During treatment, even those who said they couldn't sleep had a high chance of falling asleep, but there were also people who expressed the state of "not being able to sleep" due to movement in their bodies. As sleep began and became quieter, the body's restlessness slowly began to appear. Some people stiffened their necks, others chattered their teeth or made clicking sounds, while others ground their teeth or moved their blanket-covered stomachs like another creature. Some people woke up because of the sound of their own jaw during sleep or couldn't achieve deep sleep due to movements in their bodies while sleeping. One day, after a man she treated fell asleep for a while, he murmured, "Help me." It was a strongly suggestive sleep-talking message that she had never heard before, so she asked the man about it after the treatment, but he had no recollection of it. At that moment, she remembered the words of the psychologist Hayao Kawai, "Something is wriggling where the light of the ego cannot reach" (quote: "The Structure of the Unconscious," Hayao Kawai, p.398), and was deeply moved by the depth of the unconscious.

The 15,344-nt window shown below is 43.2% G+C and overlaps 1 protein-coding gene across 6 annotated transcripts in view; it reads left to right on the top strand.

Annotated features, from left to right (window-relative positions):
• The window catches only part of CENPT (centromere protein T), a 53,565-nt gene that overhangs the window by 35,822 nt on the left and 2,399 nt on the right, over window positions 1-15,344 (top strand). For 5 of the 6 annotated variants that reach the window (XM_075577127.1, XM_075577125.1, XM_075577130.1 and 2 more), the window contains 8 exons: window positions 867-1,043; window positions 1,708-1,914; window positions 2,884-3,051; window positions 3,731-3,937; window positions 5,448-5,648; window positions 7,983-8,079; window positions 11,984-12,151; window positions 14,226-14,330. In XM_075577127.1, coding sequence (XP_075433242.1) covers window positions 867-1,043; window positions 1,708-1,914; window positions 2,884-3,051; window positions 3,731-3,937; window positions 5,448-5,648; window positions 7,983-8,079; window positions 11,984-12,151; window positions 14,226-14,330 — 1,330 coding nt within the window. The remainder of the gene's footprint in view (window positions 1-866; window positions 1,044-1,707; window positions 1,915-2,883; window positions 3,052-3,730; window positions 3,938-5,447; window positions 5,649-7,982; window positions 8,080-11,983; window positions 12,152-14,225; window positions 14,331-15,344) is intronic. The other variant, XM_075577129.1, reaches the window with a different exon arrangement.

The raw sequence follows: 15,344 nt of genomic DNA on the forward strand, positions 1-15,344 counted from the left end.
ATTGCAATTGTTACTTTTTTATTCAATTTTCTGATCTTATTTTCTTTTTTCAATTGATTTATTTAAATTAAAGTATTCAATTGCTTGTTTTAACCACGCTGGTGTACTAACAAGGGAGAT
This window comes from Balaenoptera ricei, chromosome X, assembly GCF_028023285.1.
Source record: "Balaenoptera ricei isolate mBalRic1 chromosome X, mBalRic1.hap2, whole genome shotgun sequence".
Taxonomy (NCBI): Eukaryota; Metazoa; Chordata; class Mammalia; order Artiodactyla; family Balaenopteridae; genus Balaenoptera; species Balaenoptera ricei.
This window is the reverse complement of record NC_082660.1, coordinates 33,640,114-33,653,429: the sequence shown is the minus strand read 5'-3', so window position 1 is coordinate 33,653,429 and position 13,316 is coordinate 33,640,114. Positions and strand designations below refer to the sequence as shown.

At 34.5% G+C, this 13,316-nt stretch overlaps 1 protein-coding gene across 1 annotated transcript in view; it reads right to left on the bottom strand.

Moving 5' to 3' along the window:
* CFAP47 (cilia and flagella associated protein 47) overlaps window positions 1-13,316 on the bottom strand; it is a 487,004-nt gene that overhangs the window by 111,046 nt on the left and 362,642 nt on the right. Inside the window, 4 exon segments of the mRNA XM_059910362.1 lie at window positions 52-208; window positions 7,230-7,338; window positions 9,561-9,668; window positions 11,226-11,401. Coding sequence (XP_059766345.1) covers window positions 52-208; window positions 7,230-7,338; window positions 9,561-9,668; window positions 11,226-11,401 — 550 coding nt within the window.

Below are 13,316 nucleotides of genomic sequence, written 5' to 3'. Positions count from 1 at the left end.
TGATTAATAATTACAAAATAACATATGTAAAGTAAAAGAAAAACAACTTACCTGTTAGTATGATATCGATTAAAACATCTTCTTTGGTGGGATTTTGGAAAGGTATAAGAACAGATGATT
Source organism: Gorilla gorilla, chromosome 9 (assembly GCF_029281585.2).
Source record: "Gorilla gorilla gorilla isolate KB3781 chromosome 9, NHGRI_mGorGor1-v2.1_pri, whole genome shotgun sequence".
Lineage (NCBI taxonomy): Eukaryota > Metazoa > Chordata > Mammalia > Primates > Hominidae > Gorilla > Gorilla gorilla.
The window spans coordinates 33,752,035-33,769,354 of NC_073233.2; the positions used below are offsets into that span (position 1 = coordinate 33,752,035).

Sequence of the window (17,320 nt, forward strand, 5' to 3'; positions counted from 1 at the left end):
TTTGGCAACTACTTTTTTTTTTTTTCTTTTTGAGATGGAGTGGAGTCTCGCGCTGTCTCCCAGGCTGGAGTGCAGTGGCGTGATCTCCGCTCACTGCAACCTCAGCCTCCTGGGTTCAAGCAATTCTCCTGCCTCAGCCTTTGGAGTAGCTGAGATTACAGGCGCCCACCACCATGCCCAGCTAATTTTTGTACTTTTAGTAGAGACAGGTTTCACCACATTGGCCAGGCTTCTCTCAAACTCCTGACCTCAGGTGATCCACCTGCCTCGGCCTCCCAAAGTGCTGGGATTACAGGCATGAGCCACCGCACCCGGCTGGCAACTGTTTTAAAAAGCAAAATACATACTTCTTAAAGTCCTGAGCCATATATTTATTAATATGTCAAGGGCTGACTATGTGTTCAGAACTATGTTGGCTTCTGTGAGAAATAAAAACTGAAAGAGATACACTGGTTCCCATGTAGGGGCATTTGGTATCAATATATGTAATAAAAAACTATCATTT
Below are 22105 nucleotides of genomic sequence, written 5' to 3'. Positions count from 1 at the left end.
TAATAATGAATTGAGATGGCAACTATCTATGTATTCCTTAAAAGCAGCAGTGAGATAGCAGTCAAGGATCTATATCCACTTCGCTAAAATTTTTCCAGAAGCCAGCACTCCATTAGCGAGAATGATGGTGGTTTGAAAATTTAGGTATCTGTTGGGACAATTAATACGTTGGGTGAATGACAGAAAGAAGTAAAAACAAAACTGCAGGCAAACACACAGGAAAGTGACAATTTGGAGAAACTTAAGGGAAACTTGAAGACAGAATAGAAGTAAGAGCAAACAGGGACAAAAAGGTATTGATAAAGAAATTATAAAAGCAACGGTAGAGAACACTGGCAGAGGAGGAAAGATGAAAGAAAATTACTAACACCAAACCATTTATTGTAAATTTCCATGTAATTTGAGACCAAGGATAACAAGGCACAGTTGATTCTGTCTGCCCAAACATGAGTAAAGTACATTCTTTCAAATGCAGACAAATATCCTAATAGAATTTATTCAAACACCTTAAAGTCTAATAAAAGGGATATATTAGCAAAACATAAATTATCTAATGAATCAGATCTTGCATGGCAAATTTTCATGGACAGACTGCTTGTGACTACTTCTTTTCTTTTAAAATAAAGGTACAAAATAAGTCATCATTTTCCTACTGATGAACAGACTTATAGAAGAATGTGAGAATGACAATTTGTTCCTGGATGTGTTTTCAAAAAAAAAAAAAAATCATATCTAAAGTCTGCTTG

About the 2023 exhibition "If You Find Fascia"

When she started studying massage, not just for the head but for the whole body, she encountered "fascia", which became the title of the exhibition. When you think of massage, you often think of Shiatsu, which mainly loosens stiffness by pressing hard, but if you press too hard, you can actually damage your muscles and make the stiffness worse. The difference in the approach to fascia is that it is not a strong massage like Shiatsu. Unlike traditional acupressure, it is a method of softening the targeted muscles and organs through small, indirect actions such as "stroking" and "gently lifting the skin". This method not only loosens the muscles but also relaxes the psychological tension in the body, working on both the body and mind.